Hurley Regional Medical Center

Flint, MI, United States

Hurley Regional Medical Center

Flint, MI, United States

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Saha S.,McLaren | Freyvogel M.,McLaren | Johnston G.,McLaren | Lawrence L.,McLaren | And 6 more authors.
American Journal of Surgery | Year: 2015

Background Nodal positivity is correlated with a poorer prognosis in breast cancer. A study was composed to compare nodal positivity in patients with single versus multiple lesions found on magnetic resonance imaging (MRI) and mammogram (MMG). Methods A retrospective study of breast cancer patients undergoing MRI and MMG was performed. Nodal positivity was compared in patients with additional invasive lesions found on MRI versus single invasive lesions found on MRI and MMG. Results A total of 425 patients were included. The overall nodal positivity was 23.8%. Patients with single versus multiple malignant lesions had nodal positivity of 20.9% vs 31.1% (P =.04). MRI detected multiple lesions in 120 patients, 80 of which were not detected by MMG (18.8%). Comparing single lesions with additional malignant lesions detected by MRI only, nodal positivity increased from 20.9% to 51.6% (P =.0002). Conclusions Patients with additional invasive lesions on MRI had significantly higher nodal positivity than single invasive lesions. Hence, addition of MRI in early-stage breast cancer may have prognostic value because of detection of potential node-positive patients. © 2015 Elsevier Inc.


Saha S.,McLaren | Johnston G.,McLaren | Korant A.,McLaren | Shaik M.,Hurley Regional Medical Center | And 6 more authors.
American Journal of Surgery | Year: 2013

Background: The role of aberrant lymphatic drainage in changing operations for patients undergoing sentinel lymph node mapping in colon cancer has not been described on a large scale. Methods: Patients with colon cancer underwent sentinel lymph node mapping and standard oncologic resection. Aberrant lymphatic drainage was identified outside the standard resection margin, requiring change of the extent of operation. Objectives were to identify the frequency of aberrant lymphatic drainage leading to changes of operation and staging. Results: Among 192 patients undergoing standard oncologic resection, 42 (22%) had extended surgery because of aberrant lymphatic drainage. Nodal positivity was higher in patients undergoing change of operation, at 62% compared with 43% of those undergoing only standard oncologic resection. In 19 of 192 patients (10%), positive sentinel nodes were found in aberrant locations. Conclusions: Sentinel node mapping in patients with colon cancer detects aberrant drainage in 22% of patients, changing the extent of operation. © 2013 Published by Elsevier Inc.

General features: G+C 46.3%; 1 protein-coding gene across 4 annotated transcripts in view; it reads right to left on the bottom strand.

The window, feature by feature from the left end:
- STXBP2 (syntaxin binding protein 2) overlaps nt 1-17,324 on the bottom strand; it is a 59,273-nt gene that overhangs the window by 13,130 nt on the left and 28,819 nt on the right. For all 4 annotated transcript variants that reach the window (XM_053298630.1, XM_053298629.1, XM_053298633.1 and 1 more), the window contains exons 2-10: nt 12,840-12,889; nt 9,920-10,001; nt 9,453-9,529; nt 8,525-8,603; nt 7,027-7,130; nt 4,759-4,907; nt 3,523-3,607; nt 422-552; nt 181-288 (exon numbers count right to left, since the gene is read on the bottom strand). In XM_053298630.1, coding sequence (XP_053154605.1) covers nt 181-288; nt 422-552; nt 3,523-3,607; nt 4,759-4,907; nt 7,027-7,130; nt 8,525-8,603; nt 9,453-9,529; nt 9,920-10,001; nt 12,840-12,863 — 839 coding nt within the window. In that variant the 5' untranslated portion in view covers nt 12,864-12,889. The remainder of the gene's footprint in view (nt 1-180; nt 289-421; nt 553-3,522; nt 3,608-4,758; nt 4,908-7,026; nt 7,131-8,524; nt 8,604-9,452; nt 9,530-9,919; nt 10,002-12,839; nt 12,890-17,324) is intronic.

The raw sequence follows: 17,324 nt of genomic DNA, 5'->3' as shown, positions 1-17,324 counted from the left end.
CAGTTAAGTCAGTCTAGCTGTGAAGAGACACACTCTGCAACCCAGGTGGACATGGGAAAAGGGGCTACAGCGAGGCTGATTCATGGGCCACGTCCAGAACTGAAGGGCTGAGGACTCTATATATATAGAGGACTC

PubMed | Hurley Regional Medical Center, McLaren and Regional Medical Imaging
Type: Journal Article | Journal: American journal of surgery | Year: 2015

Nodal positivity is correlated with a poorer prognosis in breast cancer. A study was composed to compare nodal positivity in patients with single versus multiple lesions found on magnetic resonance imaging (MRI) and mammogram (MMG).A retrospective study of breast cancer patients undergoing MRI and MMG was performed. Nodal positivity was compared in patients with additional invasive lesions found on MRI versus single invasive lesions found on MRI and MMG.A total of 425 patients were included. The overall nodal positivity was 23.8%. Patients with single versus multiple malignant lesions had nodal positivity of 20.9% vs 31.1% (P = .04). MRI detected multiple lesions in 120 patients, 80 of which were not detected by MMG (18.8%). Comparing single lesions with additional malignant lesions detected by MRI only, nodal positivity increased from 20.9% to 51.6% (P = .0002).Patients with additional invasive lesions on MRI had significantly higher nodal positivity than single invasive lesions. Hence, addition of MRI in early-stage breast cancer may have prognostic value because of detection of potential node-positive patients.

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